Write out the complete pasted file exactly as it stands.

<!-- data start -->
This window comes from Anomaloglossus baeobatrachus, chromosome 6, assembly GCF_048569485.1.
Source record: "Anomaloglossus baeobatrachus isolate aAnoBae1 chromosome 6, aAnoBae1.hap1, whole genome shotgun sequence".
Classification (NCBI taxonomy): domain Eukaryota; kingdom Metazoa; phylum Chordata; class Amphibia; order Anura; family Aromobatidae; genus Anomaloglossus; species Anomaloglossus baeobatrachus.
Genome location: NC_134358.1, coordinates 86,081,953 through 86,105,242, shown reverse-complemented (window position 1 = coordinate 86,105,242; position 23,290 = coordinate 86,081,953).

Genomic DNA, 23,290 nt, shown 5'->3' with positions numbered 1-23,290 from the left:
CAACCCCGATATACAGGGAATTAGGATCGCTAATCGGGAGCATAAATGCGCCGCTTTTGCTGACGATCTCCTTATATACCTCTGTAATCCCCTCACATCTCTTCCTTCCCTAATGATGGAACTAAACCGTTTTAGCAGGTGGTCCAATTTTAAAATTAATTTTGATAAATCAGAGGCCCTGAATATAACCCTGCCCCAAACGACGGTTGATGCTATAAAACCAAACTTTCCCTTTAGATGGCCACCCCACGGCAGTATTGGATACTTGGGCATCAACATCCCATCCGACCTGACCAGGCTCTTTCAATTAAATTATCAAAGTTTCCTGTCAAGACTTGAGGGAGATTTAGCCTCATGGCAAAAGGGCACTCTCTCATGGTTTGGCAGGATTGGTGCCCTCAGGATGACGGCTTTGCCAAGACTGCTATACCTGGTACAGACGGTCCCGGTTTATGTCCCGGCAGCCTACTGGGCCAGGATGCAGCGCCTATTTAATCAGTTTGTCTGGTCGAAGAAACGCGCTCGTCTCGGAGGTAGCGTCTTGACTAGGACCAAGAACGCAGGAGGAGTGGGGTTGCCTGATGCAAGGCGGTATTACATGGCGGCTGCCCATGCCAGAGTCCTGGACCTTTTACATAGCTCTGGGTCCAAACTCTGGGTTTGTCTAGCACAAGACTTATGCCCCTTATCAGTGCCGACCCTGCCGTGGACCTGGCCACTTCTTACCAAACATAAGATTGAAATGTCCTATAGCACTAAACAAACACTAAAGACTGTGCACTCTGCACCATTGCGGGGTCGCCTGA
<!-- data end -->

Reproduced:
This window comes from Anomaloglossus baeobatrachus, chromosome 6, assembly GCF_048569485.1.
Source record: "Anomaloglossus baeobatrachus isolate aAnoBae1 chromosome 6, aAnoBae1.hap1, whole genome shotgun sequence".
Classification (NCBI taxonomy): domain Eukaryota; kingdom Metazoa; phylum Chordata; class Amphibia; order Anura; family Aromobatidae; genus Anomaloglossus; species Anomaloglossus baeobatrachus.
Genome location: NC_134358.1, coordinates 86,081,953 through 86,105,242, shown reverse-complemented (window position 1 = coordinate 86,105,242; position 23,290 = coordinate 86,081,953).

Genomic DNA, 23,290 nt, shown 5'->3' with positions numbered 1-23,290 from the left:
CAACCCCGATATACAGGGAATTAGGATCGCTAATCGGGAGCATAAATGCGCCGCTTTTGCTGACGATCTCCTTATATACCTCTGTAATCCCCTCACATCTCTTCCTTCCCTAATGATGGAACTAAACCGTTTTAGCAGGTGGTCCAATTTTAAAATTAATTTTGATAAATCAGAGGCCCTGAATATAACCCTGCCCCAAACGACGGTTGATGCTATAAAACCAAACTTTCCCTTTAGATGGCCACCCCACGGCAGTATTGGATACTTGGGCATCAACATCCCATCCGACCTGACCAGGCTCTTTCAATTAAATTATCAAAGTTTCCTGTCAAGACTTGAGGGAGATTTAGCCTCATGGCAAAAGGGCACTCTCTCATGGTTTGGCAGGATTGGTGCCCTCAGGATGACGGCTTTGCCAAGACTGCTATACCTGGTACAGACGGTCCCGGTTTATGTCCCGGCAGCCTACTGGGCCAGGATGCAGCGCCTATTTAATCAGTTTGTCTGGTCGAAGAAACGCGCTCGTCTCGGAGGTAGCGTCTTGACTAGGACCAAGAACGCAGGAGGAGTGGGGTTGCCTGATGCAAGGCGGTATTACATGGCGGCTGCCCATGCCAGAGTCCTGGACCTTTTACATAGCTCTGGGTCCAAACTCTGGGTTTGTCTAGCACAAGACTTATGCCCCTTATCAGTGCCGACCCTGCCGTGGACCTGGCCACTTCTTACCAAACATAAGATTGAAATGTCCTATAGCACTAAACAAACACTAAAGACTGTGCACTCTGCACCATTGCGGGGTCGCCTGA